What struck me most is that Obama sees and insightfully acknowledges the multiple racial perspectives that are often only talked about behind closed doors. He brought the private discourse of this nation into the public light of day. Though I encourage you to watch the entire video and read the transcript, I wanted to highlight what I thought was the climax of the speech:
For the men and women of Reverend Wright's generation, the memories of humiliation and doubt and fear have not gone away; nor has the anger and the bitterness of those years. ... And occasionally it finds voice in the church on Sunday morning, in the pulpit and in the pews. The fact that so many people are surprised to hear that anger in some of Reverend Wright's sermons simply reminds us of the old truism that the most segregated hour in American life occurs on Sunday morning. That anger is not always productive; indeed, all too often it distracts attention from solving real problems; it keeps us from squarely facing our own complicity in our condition, and prevents the African-American community from forging the alliances it needs to bring about real change. But the anger is real; it is powerful; and to simply wish it away, to condemn it without understanding its roots, only serves to widen the chasm of misunderstanding that exists between the races.
Until we in the Christian community, in all churches, openly acknowledge the tragedy of segregated Sunday mornings and seek forgiveness--until we start to mend torn relationships with our brothers and sisters down the street--we will not be able to be the church for the world that we are called to be. I'm not saying anything new. I'm just repeating something we all need to hear (me especially).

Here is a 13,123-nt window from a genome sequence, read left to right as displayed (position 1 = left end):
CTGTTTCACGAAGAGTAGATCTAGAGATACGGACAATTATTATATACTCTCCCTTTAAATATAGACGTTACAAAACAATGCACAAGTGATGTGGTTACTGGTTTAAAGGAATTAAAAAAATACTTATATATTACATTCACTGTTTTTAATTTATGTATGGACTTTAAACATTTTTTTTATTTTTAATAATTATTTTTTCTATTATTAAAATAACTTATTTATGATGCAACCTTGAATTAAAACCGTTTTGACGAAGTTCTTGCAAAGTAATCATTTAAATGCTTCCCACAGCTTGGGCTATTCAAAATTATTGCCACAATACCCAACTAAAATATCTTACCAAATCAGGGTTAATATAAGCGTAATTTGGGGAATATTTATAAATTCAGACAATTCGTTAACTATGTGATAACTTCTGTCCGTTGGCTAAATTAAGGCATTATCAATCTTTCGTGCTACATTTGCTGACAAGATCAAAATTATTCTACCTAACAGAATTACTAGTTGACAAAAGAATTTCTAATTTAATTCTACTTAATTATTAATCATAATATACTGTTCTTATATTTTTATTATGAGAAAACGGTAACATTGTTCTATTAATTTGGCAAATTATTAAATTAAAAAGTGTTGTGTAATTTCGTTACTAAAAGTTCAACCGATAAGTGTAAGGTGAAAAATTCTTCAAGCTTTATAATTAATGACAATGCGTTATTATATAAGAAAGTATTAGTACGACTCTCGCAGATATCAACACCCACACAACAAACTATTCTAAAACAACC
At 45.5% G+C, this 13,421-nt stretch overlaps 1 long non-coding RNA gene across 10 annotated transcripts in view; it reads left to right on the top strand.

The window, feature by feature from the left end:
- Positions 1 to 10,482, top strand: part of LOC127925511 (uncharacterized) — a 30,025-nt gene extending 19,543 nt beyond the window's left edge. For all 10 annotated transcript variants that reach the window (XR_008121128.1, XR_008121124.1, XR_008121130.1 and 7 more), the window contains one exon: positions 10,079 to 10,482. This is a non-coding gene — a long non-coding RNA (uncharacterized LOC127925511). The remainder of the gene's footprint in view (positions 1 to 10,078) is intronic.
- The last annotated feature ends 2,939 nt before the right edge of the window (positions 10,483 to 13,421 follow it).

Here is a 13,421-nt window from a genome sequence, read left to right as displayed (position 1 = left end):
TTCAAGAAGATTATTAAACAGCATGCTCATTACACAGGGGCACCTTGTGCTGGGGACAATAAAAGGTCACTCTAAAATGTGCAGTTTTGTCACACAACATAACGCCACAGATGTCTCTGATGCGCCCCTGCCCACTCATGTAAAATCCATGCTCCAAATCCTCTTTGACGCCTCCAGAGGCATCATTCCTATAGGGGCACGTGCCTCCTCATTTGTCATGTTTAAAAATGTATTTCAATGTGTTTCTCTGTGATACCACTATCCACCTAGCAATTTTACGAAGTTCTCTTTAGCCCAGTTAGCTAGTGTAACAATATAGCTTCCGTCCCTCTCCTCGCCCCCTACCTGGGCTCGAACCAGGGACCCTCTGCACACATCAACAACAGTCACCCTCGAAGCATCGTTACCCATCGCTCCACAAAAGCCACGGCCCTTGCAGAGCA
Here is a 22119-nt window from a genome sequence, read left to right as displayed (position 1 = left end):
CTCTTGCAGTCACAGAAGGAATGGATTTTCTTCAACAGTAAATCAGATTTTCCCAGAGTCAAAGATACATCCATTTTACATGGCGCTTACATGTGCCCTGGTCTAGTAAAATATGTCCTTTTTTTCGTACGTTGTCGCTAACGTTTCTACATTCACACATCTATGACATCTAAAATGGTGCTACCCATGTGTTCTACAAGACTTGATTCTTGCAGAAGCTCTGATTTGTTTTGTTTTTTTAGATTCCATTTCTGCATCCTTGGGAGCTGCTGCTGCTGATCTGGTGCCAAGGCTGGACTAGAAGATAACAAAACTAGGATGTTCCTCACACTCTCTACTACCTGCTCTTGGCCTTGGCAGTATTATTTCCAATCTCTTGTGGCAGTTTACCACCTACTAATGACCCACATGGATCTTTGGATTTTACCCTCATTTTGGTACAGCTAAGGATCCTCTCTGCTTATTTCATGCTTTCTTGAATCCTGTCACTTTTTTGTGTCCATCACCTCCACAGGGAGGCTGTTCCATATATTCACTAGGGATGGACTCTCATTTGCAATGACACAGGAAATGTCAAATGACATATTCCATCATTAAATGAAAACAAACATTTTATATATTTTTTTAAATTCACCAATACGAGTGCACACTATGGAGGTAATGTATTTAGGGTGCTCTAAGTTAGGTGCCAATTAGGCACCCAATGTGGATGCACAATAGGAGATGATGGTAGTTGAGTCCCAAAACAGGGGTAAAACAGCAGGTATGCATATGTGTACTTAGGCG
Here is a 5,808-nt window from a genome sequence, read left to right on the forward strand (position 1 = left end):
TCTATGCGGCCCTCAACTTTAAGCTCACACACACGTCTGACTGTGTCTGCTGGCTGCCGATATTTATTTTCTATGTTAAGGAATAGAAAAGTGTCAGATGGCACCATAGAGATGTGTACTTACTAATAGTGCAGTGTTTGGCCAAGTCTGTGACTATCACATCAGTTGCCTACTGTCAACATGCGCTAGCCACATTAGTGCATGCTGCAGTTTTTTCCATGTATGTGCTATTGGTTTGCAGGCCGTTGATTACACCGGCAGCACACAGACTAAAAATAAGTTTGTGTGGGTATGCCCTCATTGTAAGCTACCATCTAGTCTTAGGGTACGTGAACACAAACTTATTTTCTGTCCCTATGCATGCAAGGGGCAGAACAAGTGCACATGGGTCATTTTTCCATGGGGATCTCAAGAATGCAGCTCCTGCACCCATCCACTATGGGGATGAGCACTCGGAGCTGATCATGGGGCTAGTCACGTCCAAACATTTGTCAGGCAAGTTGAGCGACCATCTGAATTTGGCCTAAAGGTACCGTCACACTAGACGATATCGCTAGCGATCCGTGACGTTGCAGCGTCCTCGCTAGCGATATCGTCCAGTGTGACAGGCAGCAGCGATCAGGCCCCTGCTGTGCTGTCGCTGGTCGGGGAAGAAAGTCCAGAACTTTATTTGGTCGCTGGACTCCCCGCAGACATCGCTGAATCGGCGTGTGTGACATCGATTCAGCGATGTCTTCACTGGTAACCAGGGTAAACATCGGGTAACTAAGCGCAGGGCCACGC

I also understand that though Obama's speech does not get at the true heart issue of sin in this matter, it certainly highlights the symptoms. Especially the talk of anger. And it opens the door for discussion and a way for some to find much-needed redemption. I hope and pray the Church will be the ones to lead this nation in reconciliation by acknowledging the root of bitterness and pulling it up quickly. The Church should, I believe, demonstrate through word and deed that in Christ "there is neither Jew nor Greek, slave nor free, male nor female, for we are all one in Christ Jesus." This is one of those issues that is at the heart of the Gospel. Christ came to make us one, and we should all share table fellowship with Christians from all corners of the world, but most especially those in our own cities and towns.
Some of my friends are tackling the issue of racism and race relations as well. Lane attempts to comment on the misunderstanding of racial issues. Travis has been posting a series on "Racism 101" with a reading assignment and a post praising Obama's speech.